Thursday, June 19, 2014

Blair has the killer instinct in spades

It seems incredible that James Bloodworth, Editor of Left Foot Forward, should write an article for the Independent about British involvement in the 2003 Iraq war making only two slight references to Tony Blair:

I realise of course that socialists do not subscribe to the "great men of history" theory (or even the great bad men of history).  That economic and social forces alone are responsible for historical events.  But even so, the lack of focus on Mr Blair stretches credulity.

But perhaps the Blair omission has nothing to do with analysing the Middle East.

Perhaps James Bloodworth is really writing about British domestic politics.

The problem of course is that New Labour without Blair is like Hamlet without the Prince of Denmark (or perhaps Macbeth without the Thane of Cawdor waded so deep in blood that to return would be as tedious as to go forward).

Look at it from the New Labour perspective.

Since the Brown coup of 2008 (in which the Prime Minister of the United Kingdom was changed without any input from the electorate) the New Labour project has been in abeyance. 

There has been a partial clear-out at the top.  Policies have been rebranded and reformulated (and mixed with some genuine socialism).  The party has been urged to rally around Ed Miliband and push for victory in 2015.

Unfortunately this strategy has not worked.

This is no fault of Ed Miliband, who is a decent and intelligent man (one might hesitate to go on a raucous pub session with Nigel, but one could certainly go to a temperance wine bar with Ed and discuss endogenous growth theory over a cucumber and lemongrass smoothie).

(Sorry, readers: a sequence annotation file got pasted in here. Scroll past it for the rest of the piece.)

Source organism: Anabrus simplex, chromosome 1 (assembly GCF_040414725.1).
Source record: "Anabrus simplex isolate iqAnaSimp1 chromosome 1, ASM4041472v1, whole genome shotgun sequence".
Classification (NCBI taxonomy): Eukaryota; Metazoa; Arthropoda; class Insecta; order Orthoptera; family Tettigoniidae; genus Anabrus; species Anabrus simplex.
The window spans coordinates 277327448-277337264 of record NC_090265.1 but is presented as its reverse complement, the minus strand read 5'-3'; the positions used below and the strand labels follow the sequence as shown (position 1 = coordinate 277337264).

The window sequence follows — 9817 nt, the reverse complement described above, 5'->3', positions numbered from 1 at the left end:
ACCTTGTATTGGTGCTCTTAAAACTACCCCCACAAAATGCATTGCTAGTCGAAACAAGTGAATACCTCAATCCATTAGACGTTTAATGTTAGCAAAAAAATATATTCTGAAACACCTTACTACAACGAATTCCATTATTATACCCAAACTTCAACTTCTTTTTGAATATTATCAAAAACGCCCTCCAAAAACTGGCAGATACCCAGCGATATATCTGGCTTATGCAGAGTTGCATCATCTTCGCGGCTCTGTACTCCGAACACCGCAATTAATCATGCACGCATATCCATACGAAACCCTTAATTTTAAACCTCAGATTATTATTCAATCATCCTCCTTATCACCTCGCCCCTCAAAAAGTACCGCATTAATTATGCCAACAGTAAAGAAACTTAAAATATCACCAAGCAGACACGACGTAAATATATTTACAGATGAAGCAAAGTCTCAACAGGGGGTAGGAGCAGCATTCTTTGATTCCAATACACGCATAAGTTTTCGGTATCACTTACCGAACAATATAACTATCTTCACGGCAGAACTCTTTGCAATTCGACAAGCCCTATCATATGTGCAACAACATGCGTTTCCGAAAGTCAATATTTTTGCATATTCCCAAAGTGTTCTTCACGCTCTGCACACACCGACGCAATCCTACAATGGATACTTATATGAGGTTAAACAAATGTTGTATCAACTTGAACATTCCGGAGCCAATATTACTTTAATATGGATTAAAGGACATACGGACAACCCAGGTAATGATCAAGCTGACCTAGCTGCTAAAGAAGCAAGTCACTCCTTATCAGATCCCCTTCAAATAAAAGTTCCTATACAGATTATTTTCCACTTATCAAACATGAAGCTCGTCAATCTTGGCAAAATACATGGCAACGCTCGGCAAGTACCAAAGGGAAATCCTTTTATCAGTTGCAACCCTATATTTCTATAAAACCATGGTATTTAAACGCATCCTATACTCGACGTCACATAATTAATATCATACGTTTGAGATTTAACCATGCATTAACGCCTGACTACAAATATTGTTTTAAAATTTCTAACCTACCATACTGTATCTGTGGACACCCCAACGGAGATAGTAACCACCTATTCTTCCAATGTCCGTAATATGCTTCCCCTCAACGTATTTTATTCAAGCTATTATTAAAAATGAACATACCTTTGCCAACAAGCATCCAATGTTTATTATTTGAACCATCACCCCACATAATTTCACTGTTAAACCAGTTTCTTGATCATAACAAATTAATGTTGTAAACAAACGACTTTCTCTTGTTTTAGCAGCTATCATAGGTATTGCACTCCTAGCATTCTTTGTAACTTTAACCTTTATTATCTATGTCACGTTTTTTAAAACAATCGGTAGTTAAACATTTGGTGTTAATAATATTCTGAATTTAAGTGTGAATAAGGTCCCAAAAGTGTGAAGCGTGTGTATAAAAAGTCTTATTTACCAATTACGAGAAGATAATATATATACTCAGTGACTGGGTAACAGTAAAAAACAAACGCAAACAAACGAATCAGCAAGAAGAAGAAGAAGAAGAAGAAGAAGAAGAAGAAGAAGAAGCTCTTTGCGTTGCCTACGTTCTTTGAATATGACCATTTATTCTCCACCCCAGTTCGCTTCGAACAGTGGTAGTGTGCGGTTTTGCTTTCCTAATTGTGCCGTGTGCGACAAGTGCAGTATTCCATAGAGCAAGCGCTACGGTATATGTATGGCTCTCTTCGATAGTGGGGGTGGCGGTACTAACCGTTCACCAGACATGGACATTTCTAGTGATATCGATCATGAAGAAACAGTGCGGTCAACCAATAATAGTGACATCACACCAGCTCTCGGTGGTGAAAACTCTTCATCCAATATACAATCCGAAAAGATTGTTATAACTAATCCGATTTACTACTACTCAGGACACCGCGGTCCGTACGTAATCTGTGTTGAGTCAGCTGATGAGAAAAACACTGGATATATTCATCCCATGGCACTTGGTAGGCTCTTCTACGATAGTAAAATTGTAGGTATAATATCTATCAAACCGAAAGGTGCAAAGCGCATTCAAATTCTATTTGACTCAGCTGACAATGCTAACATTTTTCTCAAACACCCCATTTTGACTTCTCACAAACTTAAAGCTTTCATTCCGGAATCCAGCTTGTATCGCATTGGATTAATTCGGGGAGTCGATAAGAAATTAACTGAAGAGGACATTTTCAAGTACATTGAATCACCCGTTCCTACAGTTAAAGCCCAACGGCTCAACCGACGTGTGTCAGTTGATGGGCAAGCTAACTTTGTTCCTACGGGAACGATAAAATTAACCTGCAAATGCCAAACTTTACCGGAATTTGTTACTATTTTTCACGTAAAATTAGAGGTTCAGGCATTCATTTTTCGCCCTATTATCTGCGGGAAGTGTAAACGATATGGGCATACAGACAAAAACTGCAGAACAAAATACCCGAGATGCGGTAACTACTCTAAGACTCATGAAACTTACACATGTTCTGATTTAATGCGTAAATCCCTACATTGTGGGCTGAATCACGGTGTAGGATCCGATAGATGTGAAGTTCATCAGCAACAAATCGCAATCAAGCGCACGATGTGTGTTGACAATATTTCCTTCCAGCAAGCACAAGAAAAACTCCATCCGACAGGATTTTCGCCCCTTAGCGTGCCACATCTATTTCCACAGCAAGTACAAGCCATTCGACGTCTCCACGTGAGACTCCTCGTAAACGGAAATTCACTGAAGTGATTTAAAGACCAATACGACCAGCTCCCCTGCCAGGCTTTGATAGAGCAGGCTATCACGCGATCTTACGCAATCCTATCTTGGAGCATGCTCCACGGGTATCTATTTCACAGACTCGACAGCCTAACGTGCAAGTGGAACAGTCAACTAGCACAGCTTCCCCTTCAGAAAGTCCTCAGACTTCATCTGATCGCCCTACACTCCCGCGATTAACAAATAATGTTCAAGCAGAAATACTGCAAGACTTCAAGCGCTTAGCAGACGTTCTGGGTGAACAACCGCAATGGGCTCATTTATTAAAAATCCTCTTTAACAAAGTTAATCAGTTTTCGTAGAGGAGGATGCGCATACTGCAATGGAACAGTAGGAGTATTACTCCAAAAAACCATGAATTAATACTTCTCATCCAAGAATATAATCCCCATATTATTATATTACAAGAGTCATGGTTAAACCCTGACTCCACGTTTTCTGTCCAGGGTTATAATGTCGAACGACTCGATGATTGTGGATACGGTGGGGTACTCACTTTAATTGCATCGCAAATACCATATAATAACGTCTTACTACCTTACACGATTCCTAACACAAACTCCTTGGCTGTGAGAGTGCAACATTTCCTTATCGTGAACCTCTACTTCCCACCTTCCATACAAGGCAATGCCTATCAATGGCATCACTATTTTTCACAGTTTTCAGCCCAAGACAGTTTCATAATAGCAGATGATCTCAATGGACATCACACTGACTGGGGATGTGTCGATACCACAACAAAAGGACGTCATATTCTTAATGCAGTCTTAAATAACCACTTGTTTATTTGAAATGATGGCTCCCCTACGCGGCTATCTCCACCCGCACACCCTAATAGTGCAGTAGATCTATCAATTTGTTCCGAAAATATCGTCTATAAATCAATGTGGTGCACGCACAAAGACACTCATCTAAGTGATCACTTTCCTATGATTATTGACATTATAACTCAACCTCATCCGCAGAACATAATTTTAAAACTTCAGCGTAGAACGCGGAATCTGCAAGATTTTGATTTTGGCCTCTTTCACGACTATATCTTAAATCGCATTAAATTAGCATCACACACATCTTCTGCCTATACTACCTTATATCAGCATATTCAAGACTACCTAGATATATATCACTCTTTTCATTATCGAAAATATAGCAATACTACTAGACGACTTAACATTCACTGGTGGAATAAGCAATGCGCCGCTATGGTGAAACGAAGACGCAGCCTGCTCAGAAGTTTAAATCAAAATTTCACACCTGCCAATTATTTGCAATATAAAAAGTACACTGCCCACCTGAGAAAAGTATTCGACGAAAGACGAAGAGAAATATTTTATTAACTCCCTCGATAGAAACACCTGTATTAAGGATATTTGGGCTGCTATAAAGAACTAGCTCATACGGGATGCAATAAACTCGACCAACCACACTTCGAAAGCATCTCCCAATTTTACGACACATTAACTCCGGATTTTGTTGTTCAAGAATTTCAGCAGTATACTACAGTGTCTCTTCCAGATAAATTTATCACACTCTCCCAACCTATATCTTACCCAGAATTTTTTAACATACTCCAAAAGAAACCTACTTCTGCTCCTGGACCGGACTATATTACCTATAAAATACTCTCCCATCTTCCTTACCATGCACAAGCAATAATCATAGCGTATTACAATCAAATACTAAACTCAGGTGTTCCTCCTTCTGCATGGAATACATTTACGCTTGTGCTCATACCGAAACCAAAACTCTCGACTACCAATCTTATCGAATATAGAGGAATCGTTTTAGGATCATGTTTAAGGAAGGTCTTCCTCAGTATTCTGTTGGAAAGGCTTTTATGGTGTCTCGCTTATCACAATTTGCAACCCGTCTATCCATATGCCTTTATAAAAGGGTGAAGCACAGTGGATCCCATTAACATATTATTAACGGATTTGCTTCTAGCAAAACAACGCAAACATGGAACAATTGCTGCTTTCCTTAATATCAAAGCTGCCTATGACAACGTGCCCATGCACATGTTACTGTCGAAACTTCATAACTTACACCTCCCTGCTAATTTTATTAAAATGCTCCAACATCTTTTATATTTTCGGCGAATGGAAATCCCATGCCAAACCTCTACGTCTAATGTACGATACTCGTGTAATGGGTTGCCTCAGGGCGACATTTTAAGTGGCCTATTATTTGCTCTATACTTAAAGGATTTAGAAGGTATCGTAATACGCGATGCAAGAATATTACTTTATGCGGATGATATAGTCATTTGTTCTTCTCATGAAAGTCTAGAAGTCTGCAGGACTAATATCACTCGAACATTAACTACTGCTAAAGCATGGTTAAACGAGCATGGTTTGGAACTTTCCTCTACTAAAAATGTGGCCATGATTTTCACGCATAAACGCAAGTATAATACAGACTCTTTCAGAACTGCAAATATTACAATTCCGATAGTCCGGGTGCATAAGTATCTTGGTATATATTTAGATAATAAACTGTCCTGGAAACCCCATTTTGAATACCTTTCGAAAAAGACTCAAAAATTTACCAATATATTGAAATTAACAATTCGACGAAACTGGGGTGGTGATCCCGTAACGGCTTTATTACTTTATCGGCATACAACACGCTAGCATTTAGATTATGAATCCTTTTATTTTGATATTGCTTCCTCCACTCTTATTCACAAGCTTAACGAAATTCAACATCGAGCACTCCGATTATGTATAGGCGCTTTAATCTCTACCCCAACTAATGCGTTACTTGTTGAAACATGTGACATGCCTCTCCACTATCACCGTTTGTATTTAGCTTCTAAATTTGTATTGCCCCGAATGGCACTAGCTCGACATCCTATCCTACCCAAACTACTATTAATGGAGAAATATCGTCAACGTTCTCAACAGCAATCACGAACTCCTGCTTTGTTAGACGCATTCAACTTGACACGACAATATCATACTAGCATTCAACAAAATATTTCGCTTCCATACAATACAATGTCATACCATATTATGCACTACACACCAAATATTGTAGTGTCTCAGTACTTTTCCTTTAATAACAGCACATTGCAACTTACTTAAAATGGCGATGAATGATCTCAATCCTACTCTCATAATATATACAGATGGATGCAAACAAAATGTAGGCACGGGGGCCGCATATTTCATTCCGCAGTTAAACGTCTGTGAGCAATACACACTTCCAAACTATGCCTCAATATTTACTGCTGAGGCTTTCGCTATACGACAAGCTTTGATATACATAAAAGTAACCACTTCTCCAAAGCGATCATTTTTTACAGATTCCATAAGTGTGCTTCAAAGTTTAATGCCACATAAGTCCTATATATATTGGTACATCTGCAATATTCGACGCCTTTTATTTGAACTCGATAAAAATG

And this is the trouble with Ed - he is too civilised.

He lacks the killer instinct.

Whereas Blair has the killer instinct in spades (obviously, which is why James Bloodworth is not credible in seeking to uncouple the Blair name from Iraq).

So assuming Labour lose in 2015, how should New Labour react?  Is it possible for them to wrest back control of the party?  Most of the Blair second division are still around (as Rachel Reeves demonstrated with her hit-the-feckless-young-chavs policy discussed on the Today programme this morning).  The old guard are hovering ready to give a hand - as Peter Mandelson did on Newsnight yesterday with his studious refusal to endorse Ed in any way other than in terms of faintly amused patronage.  There is even a king-over-the-water waiting in New York with a record of saintly good works in a Thunderbirds-allusive organisation.  But they still need Tony Blair.

And so we are seeing a drive to sanitise the old EXPLETIVE DELETED.

After a 2015 defeat Ed is out, and because he will resign honourably that will allow David Miliband to come back without any of the jibes about fratricide.  New Labour will be back with a brand new slew of imaginative corporate policies designed to out-Tory the Tories (but hey, in user-friendly socially-aware "people's libertarianism" sort of way).  A cleansed and perfumed Tony Blair will be in the House of Lords and following a New Labour victory will be offered Foreign Secretary sitting in the upper house (just as Lord Carrington did in the 1980s).

Lenin once wrote: "The road to Paris lies through Peking."  Perhaps James Bloodworth is adapting this maxim and calculating the road to Downing Street (for New Labour) lies through Baghdad.  And so we are seeing attempts to detoxify Mr Blair and make him palatable to the Labour activists.

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